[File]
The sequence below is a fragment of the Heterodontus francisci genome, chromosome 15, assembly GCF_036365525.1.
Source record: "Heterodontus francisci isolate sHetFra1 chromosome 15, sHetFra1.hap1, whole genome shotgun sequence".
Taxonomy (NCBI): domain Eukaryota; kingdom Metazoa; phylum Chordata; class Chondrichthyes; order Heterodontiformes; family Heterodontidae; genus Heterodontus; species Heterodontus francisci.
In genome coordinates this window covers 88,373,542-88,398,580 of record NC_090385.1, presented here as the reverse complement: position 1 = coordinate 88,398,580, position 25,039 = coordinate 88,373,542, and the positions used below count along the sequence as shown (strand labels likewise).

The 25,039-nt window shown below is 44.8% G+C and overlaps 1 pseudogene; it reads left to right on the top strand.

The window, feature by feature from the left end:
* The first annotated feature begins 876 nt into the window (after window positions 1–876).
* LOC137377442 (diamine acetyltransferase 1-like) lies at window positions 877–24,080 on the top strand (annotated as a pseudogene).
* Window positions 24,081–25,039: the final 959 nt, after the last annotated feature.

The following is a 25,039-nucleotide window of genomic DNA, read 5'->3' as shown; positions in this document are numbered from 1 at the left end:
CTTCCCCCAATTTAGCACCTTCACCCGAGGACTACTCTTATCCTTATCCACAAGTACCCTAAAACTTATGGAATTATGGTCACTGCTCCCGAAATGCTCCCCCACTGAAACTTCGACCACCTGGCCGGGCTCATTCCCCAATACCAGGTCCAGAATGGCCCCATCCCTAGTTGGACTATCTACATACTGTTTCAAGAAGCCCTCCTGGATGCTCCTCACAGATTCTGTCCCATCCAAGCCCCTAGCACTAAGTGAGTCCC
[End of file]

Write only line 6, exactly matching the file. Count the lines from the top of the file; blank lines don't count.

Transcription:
The window, feature by feature from the left end: